Well we always reckoned on 2 hours after high you get slack but talking to other,s thay all seem to differ let,s here from some of the charter boat skippers thay will no for deffinet.
    Also how long you have over slack water ?
  8. Shadrap

    Shadrap Rockling

    I may be wrong but I think the point Dolphin is making is similar to this,when I fish off Skinningrove and Boulby in a boat and use a tide table based on River Tees tide times then slack water can occur up to 3 hrs (depending on where your fishing) after the time stated for high/low water.Differences can be seen via tidal diamonds on admiralty charts where tidal flow will be indicated and when slack water periods occur and they certainly aren't always over the high/low water time as indicated in a primary port tide table
  9. willybendit

    willybendit Rockling

    Hi Foo i not trying to pull wool I'm just telling what is got on my tidemaster watch and i find it works for me I'm no yachtmaster but i do have the watch so if you could explane how the tide works i think a lot of us would find it helpful and be a lot safer at sea then i think its lawsey could have his lie in thanks for your reply tightlines Alain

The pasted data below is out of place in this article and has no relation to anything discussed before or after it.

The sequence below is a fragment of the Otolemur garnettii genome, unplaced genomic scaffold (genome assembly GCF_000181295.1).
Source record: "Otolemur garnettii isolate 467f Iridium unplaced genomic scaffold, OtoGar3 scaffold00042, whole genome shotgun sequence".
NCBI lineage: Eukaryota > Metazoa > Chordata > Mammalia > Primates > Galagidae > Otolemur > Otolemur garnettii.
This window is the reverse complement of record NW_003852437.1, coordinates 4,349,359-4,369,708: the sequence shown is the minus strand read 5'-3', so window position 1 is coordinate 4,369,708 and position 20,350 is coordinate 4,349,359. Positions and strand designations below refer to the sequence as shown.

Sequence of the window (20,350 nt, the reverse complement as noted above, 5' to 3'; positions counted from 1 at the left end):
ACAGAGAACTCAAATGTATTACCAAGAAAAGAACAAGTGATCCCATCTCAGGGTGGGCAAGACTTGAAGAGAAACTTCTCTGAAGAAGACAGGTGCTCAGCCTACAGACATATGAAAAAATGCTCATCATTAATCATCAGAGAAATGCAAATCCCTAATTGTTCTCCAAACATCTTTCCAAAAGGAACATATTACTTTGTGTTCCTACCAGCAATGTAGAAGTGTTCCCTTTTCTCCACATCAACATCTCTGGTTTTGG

10. stephen

    stephen Guest

    Yes - that's what i'm saying although I have to admit it doesn't sound logical :) . Don't forget the tide run doesn't stop dead as soon as high tide reached. The tide run has to slow down and then stop. In Berwick this takes about 3 hrs.
  11. foo

    foo You've gotta be in it to win it.

    Simply trying to say as an example 2 o clock high water on the beach would give high water 2 miles out to sea later than 2 o clock . 2 o Clock high water at sea then the tide would already be ebbing on the beach
    Hope this makes sense because I have confused myself now lol.

    THE DOLPHIN Rockling

    foo Alright mate I see what you mean but high water out at sea would be the same as at the beach the tide starts to drop after perdicted high water but the ebb tide starts to turn later.
    I dont want you all argueing just some info for me. Toghtlines all Chris
  13. cps

    cps Rockling

    depends on how far off shore, hw slack tide and 6 mile off maybe 1 1/2 to 2 hours, big tide maybe 2 1/4 hours, land features like flamboro head make a difference, also if your at 30 mile off it maybe 3 1/2 hours after shore time
    it stops running at shore when the table says there or there abouts, thats why there called tables